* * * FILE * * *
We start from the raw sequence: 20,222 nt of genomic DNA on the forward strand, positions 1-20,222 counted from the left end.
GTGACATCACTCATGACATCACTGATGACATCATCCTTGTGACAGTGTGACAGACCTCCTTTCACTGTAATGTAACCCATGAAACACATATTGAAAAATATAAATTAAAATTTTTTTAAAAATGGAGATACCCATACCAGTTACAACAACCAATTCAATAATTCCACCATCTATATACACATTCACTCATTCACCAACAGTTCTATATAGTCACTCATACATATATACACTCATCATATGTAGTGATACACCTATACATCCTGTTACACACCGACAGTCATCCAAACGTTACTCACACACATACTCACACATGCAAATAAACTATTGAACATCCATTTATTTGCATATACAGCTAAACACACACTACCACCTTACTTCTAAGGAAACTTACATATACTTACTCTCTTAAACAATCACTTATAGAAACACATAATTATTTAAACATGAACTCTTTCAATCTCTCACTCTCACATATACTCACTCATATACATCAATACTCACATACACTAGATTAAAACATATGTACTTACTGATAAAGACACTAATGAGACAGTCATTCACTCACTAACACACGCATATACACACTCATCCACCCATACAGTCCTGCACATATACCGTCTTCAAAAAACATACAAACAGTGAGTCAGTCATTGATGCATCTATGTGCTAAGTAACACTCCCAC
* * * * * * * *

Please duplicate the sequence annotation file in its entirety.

We start from the raw sequence: 20,222 nt of genomic DNA on the forward strand, positions 1-20,222 counted from the left end.
GTGACATCACTCATGACATCACTGATGACATCATCCTTGTGACAGTGTGACAGACCTCCTTTCACTGTAATGTAACCCATGAAACACATATTGAAAAATATAAATTAAAATTTTTTTAAAAATGGAGATACCCATACCAGTTACAACAACCAATTCAATAATTCCACCATCTATATACACATTCACTCATTCACCAACAGTTCTATATAGTCACTCATACATATATACACTCATCATATGTAGTGATACACCTATACATCCTGTTACACACCGACAGTCATCCAAACGTTACTCACACACATACTCACACATGCAAATAAACTATTGAACATCCATTTATTTGCATATACAGCTAAACACACACTACCACCTTACTTCTAAGGAAACTTACATATACTTACTCTCTTAAACAATCACTTATAGAAACACATAATTATTTAAACATGAACTCTTTCAATCTCTCACTCTCACATATACTCACTCATATACATCAATACTCACATACACTAGATTAAAACATATGTACTTACTGATAAAGACACTAATGAGACAGTCATTCACTCACTAACACACGCATATACACACTCATCCACCCATACAGTCCTGCACATATACCGTCTTCAAAAAACATACAAACAGTGAGTCAGTCATTGATGCATCTATGTGCTAAGTAACACTCCCAC